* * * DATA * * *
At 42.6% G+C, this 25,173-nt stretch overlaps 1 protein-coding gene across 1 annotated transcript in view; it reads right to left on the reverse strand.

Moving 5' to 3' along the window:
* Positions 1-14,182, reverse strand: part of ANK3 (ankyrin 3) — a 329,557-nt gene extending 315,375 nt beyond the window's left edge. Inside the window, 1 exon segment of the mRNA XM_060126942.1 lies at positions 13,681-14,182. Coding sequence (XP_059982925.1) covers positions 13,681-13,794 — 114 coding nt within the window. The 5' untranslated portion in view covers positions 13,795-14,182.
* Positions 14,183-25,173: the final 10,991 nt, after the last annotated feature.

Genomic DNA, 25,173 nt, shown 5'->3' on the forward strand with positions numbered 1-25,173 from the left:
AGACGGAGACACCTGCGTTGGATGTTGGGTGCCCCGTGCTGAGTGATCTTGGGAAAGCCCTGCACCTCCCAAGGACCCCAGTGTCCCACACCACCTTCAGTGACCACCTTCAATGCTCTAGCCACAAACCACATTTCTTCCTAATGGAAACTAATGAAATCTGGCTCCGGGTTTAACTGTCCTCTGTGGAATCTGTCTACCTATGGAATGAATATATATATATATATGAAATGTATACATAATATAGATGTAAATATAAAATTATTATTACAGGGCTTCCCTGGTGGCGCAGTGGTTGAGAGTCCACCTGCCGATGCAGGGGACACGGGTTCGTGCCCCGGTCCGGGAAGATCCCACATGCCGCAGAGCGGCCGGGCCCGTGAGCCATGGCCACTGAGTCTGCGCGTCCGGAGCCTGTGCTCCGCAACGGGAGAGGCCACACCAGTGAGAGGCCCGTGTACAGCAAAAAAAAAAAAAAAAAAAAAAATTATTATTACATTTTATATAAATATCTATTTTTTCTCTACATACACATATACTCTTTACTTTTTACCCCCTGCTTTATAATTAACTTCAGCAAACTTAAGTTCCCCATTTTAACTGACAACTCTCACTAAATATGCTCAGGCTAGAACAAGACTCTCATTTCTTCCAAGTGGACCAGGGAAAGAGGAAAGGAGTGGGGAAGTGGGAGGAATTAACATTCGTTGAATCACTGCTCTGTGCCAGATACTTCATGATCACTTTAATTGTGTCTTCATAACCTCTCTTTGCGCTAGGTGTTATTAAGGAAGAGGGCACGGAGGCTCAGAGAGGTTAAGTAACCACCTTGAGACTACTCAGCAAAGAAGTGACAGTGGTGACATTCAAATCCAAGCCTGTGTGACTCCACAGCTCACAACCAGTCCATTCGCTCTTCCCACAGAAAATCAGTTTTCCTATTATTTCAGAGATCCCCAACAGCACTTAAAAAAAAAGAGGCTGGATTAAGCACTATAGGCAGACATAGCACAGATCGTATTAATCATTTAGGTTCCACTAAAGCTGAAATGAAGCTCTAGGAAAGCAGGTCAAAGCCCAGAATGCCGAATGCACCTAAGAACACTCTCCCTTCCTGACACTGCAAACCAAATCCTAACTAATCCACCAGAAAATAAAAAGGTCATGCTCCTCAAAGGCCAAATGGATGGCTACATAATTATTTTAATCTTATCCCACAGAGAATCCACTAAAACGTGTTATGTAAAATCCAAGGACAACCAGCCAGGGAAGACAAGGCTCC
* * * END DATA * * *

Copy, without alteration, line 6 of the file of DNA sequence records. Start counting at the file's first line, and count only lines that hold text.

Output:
AGACGGAGACACCTGCGTTGGATGTTGGGTGCCCCGTGCTGAGTGATCTTGGGAAAGCCCTGCACCTCCCAAGGACCCCAGTGTCCCACACCACCTTCAGTGACCACCTTCAATGCTCTAGCCACAAACCACATTTCTTCCTAATGGAAACTAATGAAATCTGGCTCCGGGTTTAACTGTCCTCTGTGGAATCTGTCTACCTATGGAATGAATATATATATATATATGAAATGTATACATAATATAGATGTAAATATAAAATTATTATTACAGGGCTTCCCTGGTGGCGCAGTGGTTGAGAGTCCACCTGCCGATGCAGGGGACACGGGTTCGTGCCCCGGTCCGGGAAGATCCCACATGCCGCAGAGCGGCCGGGCCCGTGAGCCATGGCCACTGAGTCTGCGCGTCCGGAGCCTGTGCTCCGCAACGGGAGAGGCCACACCAGTGAGAGGCCCGTGTACAGCAAAAAAAAAAAAAAAAAAAAAAATTATTATTACATTTTATATAAATATCTATTTTTTCTCTACATACACATATACTCTTTACTTTTTACCCCCTGCTTTATAATTAACTTCAGCAAACTTAAGTTCCCCATTTTAACTGACAACTCTCACTAAATATGCTCAGGCTAGAACAAGACTCTCATTTCTTCCAAGTGGACCAGGGAAAGAGGAAAGGAGTGGGGAAGTGGGAGGAATTAACATTCGTTGAATCACTGCTCTGTGCCAGATACTTCATGATCACTTTAATTGTGTCTTCATAACCTCTCTTTGCGCTAGGTGTTATTAAGGAAGAGGGCACGGAGGCTCAGAGAGGTTAAGTAACCACCTTGAGACTACTCAGCAAAGAAGTGACAGTGGTGACATTCAAATCCAAGCCTGTGTGACTCCACAGCTCACAACCAGTCCATTCGCTCTTCCCACAGAAAATCAGTTTTCCTATTATTTCAGAGATCCCCAACAGCACTTAAAAAAAAAGAGGCTGGATTAAGCACTATAGGCAGACATAGCACAGATCGTATTAATCATTTAGGTTCCACTAAAGCTGAAATGAAGCTCTAGGAAAGCAGGTCAAAGCCCAGAATGCCGAATGCACCTAAGAACACTCTCCCTTCCTGACACTGCAAACCAAATCCTAACTAATCCACCAGAAAATAAAAAGGTCATGCTCCTCAAAGGCCAAATGGATGGCTACATAATTATTTTAATCTTATCCCACAGAGAATCCACTAAAACGTGTTATGTAAAATCCAAGGACAACCAGCCAGGGAAGACAAGGCTCC